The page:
Time to Dismantle the American Dream?

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For some time, theorists have been suggesting that it is time to redefine the American Dream of home ownership. Households, we are told, should live in smaller houses, in more crowded neighborhoods and more should rent. This thinking has been heightened by the mortgage crisis in some parts of the country, particularly in areas where prices rose most extravagantly in the past decade. And to be sure, many of the irrational attempts – many of them government sponsored – to expand ownership to those not financially prepared to bear the costs need to curbed.  read more »

Twenty-first Century Electorate’s Heart is in the Suburbs

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Even as the nation conducts its critically important decennial census, a demographic picture of the rapidly changing population of the United States is emerging. It underlines how suburban living has become the dominant experience for all key groups in America’s 21st Century Electorate.

While suburban living was once seen as the almost exclusive preserve of the white upper-middle class, a majority of all major American racial and ethnic groups now live in suburbia, according to the newest report on the state of metropolitan America from the Brookings Institute.  read more »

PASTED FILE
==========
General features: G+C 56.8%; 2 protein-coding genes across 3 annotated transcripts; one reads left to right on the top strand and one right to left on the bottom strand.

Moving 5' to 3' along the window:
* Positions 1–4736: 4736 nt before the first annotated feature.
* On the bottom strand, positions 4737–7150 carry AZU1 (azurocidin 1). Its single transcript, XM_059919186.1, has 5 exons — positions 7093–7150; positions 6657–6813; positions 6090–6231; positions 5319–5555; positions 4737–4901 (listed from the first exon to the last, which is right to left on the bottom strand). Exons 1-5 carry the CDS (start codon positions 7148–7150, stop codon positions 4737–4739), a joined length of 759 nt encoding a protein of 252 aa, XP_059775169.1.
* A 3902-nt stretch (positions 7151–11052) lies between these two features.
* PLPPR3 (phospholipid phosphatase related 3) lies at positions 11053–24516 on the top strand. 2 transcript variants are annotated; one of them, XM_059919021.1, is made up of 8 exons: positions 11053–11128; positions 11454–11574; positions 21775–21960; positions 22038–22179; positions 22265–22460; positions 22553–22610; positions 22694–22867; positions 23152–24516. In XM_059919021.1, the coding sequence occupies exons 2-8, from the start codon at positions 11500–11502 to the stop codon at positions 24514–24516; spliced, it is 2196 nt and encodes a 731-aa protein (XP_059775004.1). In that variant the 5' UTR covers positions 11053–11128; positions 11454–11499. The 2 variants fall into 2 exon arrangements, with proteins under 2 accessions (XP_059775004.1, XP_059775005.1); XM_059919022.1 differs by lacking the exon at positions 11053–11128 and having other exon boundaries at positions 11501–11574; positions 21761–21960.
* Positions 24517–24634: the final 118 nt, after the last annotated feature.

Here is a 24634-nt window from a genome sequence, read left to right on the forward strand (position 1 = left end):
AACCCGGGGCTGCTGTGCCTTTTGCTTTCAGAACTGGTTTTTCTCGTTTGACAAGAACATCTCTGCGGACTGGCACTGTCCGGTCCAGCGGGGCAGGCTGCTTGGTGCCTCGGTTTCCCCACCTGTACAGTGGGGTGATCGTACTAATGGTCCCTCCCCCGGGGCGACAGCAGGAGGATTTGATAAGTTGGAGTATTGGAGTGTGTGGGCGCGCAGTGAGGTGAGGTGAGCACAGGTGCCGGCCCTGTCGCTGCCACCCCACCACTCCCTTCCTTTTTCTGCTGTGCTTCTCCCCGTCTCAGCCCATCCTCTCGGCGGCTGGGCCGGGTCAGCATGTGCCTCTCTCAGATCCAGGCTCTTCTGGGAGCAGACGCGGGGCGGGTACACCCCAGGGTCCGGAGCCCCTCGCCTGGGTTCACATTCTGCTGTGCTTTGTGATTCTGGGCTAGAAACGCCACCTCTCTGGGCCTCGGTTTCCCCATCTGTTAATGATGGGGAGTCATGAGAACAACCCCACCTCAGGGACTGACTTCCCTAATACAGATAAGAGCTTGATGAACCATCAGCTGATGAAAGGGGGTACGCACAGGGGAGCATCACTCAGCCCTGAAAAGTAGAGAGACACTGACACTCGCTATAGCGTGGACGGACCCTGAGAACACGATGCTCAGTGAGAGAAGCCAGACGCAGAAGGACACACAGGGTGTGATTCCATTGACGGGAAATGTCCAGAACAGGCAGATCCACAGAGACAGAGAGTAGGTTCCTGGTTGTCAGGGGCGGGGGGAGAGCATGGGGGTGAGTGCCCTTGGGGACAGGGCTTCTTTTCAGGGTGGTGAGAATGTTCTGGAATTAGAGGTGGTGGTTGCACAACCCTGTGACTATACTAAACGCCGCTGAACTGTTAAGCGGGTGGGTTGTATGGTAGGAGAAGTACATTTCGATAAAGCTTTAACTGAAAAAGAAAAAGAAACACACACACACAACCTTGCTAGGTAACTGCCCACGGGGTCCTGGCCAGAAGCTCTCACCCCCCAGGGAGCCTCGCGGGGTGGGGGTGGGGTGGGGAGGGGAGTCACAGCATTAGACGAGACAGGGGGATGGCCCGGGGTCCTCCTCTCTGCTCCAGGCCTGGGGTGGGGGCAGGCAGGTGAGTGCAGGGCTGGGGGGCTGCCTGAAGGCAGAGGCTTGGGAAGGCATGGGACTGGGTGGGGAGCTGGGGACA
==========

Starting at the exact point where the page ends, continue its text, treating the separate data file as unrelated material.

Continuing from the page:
The Limits Of The Green Machine

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Environmentalism is strangely detached from the public's economic goals.

The awful oil spill in the Gulf--as well as the recent coal mine disaster in West Virginia--has added spring to the step of America's hugely influential environmental lobby. After years of hand-wringing over global warming (aka climate change), the greens now have an issue that will play to legitimate public concerns for weeks and months ahead.

This is as it should be. Strong support for environmental regulation--starting particularly under our original "green president," Richard Nixon--has been based on the protection of public health and safety, as well as the preservation of America's wild spaces.  read more »

Santa Fe-ing of the World

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This is part one of a two-part piece. Read Part two.

Human settlements are always shaped by whatever is the state of the art transportation device of the time. Shoe-leather and donkeys enabled the Jerusalem known by Jesus. Sixteen centuries later, when critical transportation has become horse-drawn wagons and ocean-going sail, you get places like Boston. Railroads yield Chicago – both the area around the “L” (intraurban rail) and the area that processed wealth from the hinterlands (the stockyards). The automobile results in places with multiple urban cores like Los Angeles. The jet passenger plane allows more places with such “edge cities” to rise in such hitherto inconvenient locations as Dallas, Houston, Seattle and Atlanta and now Sydney, Lagos, Cairo, Bangkok, Djakarta, and Kuala Lumpur.  read more »